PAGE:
Dad acknowledged that he made most of his money from his real estate deals. His principal real estate acquisition was the"Murphy Estate."This transaction was somewhat involved. One o f Dad's Mother's sisters, Lottie Dowling, married Charles D. Murphy, Sr., a successful busi ness man but not much of a family man. In fact, he was so mean that when he died he left most of his estate (which was considerable) to the local Masonic Temple. The family retained Dad to file a will contest, and the best lawyers in town became involved on each side. Finally the Masons proposed a settlement: the family could choose either the money or the land. Dad urged the Murphys to take the land, and they did. However,once the case was over with the Murphys had second thoughts,since they couldn't spend the land and it did not produce much income .Dad searched for a buyer, and offered it to everyone who was interested, including his high school classmate, Harry Hall (who invested heavily in Dothan real estate, and subsequently made enough money to start a savings and loan business). However times were hard and no one was interested in buying the land. Therefore Dad agreed to purchase it for the amount of the cash the Masons kept, provided the Murphys agreed to finance the sale, which they did. Thus Dad obtained the land where most of Cloverdale Subdivision was developed, and numerous oth e r tra cts of land in the city and county. More than half of this property Dad transferred to City R alty Company, which we continued until after Mother's death.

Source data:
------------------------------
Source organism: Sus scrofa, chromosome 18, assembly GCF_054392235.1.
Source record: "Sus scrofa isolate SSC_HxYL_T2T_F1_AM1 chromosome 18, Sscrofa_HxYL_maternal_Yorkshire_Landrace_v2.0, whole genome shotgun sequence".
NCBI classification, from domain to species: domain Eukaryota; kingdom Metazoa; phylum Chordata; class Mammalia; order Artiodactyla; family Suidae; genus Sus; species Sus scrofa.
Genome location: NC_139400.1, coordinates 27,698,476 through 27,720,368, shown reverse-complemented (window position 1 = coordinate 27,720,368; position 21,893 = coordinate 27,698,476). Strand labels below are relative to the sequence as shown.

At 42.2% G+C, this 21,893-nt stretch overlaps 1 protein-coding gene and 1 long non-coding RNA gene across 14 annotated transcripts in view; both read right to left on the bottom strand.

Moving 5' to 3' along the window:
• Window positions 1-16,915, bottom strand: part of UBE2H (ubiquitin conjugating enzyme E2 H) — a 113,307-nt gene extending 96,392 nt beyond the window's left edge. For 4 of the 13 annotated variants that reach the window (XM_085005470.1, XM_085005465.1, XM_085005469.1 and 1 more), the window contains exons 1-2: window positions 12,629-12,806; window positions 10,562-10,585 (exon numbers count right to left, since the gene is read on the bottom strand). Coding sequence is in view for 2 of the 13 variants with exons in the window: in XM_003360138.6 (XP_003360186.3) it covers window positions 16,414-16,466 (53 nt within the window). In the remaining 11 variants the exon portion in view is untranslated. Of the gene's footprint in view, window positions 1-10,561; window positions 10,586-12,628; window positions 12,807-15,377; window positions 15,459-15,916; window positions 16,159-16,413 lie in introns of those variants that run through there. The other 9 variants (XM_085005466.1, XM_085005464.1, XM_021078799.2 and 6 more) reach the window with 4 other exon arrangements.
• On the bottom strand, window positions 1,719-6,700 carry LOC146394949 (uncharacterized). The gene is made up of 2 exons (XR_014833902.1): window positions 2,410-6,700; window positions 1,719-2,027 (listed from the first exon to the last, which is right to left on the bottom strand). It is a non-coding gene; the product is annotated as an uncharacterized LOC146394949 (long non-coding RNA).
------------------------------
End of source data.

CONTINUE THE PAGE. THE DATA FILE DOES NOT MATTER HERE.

Dad was an old fashioned father. He saw his role as the breadwinner,and generally left the child rearing to Mother. She was equal to the task,and believed in the Proverb "spare the rod and spoil the child."And her spankings never hurt her more than me. However Dad rarely raised his hand to us. On one occasion when Ed had exhausted Mother's patience, Dad intervened and said: "Let me handle this Mother." Whereupon he gave Ed a stern lecture. Ed learned from that experience.The next time Mother got ready to send Ed to get a switch, Ed said :"Let's let Dad handle this, Mom." (I doubt that worked, although Ed did get away with alot, since he was always Mother's favorite).